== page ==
As defense counsel began to examine the witness, the court interrupted stating:  “Mrs. Semproch, what I want you to do before you answer questions is consult with your lawyer if he indicates he wants to consult with you.”   Although Semproch indicated a willingness to answer questions, her counsel again stated that he was advising her not to answer.   The court intervened once again, and the following colloquy occurred:

“THE COURT:  ․ [T]he Court feels some obligation to deal with some competing interests here.   I have an interest in seeing [defendant] receive a fair trial.   I also have an interest in seeing if your client has the sense to understand what you're talking about.   I don't have a right to inquire as to your conversations.   I think the privilege is between you and your client.   But I have never seen yet at least—I might be seeing it today, a client fail to follow her attorney's advise [sic ] when advised that answers he or she may give could result in he or she being incriminated in that those questions can  be used against you, Mrs. Semproch, in your own case.   You may not understand how.

“MS. SEMPROCH:  I can't imagine.

“THE COURT:  Well, you may not have the foggiest idea of how, but that's what your lawyer's job is, is to explain to you how, so that you can imagine.  [¶] Now, if you need some time to discuss this, Mr. Lasich, with your client, if you feel that it's okay with you if she goes ahead, I mean I know the conversations you've had with her, then that's okay with me.   But somebody around here ought to have some understanding of what this Fifth Amendment is about and how it works.   In this particular instance, Mrs. Semproch, how it may result in—I don't know if it means your plea being accepted or rejected, or whether or not you end up going to prison or not.   I have no idea, but you better have some idea.   So if you need more time to discuss this, Mr. Lasich, you let me know now.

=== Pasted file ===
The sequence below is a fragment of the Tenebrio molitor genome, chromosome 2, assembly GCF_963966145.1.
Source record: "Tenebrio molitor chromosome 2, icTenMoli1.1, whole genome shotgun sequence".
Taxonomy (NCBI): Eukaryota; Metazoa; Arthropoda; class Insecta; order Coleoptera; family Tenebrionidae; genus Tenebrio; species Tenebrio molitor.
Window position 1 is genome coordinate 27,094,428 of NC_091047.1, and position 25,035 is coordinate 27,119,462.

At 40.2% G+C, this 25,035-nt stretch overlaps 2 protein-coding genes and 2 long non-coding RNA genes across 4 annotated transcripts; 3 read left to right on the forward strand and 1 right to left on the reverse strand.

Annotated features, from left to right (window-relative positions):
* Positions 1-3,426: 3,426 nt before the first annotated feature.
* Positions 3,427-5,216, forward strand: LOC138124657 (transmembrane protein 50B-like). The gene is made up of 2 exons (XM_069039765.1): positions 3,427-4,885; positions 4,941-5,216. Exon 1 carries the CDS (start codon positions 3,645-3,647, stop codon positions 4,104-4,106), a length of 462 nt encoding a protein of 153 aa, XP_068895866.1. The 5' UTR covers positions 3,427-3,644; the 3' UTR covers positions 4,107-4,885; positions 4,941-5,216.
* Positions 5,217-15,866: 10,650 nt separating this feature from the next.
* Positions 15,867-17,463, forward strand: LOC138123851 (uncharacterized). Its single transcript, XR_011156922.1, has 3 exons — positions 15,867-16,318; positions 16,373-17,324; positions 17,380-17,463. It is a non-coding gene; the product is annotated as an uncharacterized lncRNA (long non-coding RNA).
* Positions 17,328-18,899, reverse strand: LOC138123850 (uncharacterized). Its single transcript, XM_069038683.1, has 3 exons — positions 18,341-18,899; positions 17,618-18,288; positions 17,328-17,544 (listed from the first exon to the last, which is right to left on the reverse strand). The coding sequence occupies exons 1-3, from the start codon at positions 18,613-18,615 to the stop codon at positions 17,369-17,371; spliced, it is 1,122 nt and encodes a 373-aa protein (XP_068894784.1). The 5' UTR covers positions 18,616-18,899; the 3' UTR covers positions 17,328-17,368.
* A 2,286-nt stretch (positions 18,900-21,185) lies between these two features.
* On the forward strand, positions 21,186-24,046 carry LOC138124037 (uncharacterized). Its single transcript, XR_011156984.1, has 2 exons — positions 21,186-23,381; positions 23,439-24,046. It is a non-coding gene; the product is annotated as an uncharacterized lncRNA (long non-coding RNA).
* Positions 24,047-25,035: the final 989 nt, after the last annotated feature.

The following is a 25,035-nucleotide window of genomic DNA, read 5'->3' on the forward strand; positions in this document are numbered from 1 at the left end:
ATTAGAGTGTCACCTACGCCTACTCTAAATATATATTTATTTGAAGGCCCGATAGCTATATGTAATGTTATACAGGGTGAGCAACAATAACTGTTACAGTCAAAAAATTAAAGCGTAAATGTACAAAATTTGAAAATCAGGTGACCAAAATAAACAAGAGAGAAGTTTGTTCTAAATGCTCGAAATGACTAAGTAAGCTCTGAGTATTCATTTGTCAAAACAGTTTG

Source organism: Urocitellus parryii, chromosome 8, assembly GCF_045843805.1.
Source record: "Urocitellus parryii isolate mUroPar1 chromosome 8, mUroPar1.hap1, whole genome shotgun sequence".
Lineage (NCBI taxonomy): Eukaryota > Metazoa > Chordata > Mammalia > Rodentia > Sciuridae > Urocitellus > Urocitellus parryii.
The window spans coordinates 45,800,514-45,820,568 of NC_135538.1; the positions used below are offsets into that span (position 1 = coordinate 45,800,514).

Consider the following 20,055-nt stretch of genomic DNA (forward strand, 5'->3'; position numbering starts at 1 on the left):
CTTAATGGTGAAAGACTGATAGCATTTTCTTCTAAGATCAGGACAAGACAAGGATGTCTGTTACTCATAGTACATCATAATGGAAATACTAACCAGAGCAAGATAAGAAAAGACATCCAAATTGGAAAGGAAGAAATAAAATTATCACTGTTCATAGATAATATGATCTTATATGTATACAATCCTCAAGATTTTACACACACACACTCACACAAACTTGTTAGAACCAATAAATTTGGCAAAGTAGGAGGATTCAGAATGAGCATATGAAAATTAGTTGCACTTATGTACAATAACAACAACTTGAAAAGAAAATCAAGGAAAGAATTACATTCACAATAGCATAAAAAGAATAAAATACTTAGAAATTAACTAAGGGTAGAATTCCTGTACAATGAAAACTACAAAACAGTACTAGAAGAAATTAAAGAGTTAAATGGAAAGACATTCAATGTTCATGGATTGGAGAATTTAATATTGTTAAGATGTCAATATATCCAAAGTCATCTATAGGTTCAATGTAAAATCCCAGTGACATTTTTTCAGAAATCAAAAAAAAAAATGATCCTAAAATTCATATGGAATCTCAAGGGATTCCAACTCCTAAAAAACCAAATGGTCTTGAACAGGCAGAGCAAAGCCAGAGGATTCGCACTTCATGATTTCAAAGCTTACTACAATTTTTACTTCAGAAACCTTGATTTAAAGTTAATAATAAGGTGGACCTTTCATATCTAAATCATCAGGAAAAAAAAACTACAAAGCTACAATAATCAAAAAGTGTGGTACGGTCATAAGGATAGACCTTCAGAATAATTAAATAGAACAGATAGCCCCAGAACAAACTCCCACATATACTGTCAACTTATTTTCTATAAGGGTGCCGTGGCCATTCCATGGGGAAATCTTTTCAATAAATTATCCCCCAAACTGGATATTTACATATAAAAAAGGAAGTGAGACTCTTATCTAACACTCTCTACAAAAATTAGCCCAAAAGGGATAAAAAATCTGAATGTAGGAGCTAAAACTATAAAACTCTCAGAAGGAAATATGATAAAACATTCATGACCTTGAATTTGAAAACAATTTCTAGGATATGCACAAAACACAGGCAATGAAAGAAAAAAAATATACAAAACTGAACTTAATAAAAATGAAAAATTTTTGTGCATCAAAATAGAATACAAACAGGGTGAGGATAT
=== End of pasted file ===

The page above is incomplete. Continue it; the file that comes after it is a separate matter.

“MR. LASICH:  I don't think we need anymore [sic ] time, Your Honor.   You are seeing it for the first time today.   Mrs. Semproch, I think I have a feeling that she wants to answer questions, to use this as a forum to express her innocence in the whole matter․

“MS. SEMPROCH:  This is my question.   I mean, if there hasn't been any such thing asked of me, if there is on an individual question did I say that, I refuse to answer on the ground it may—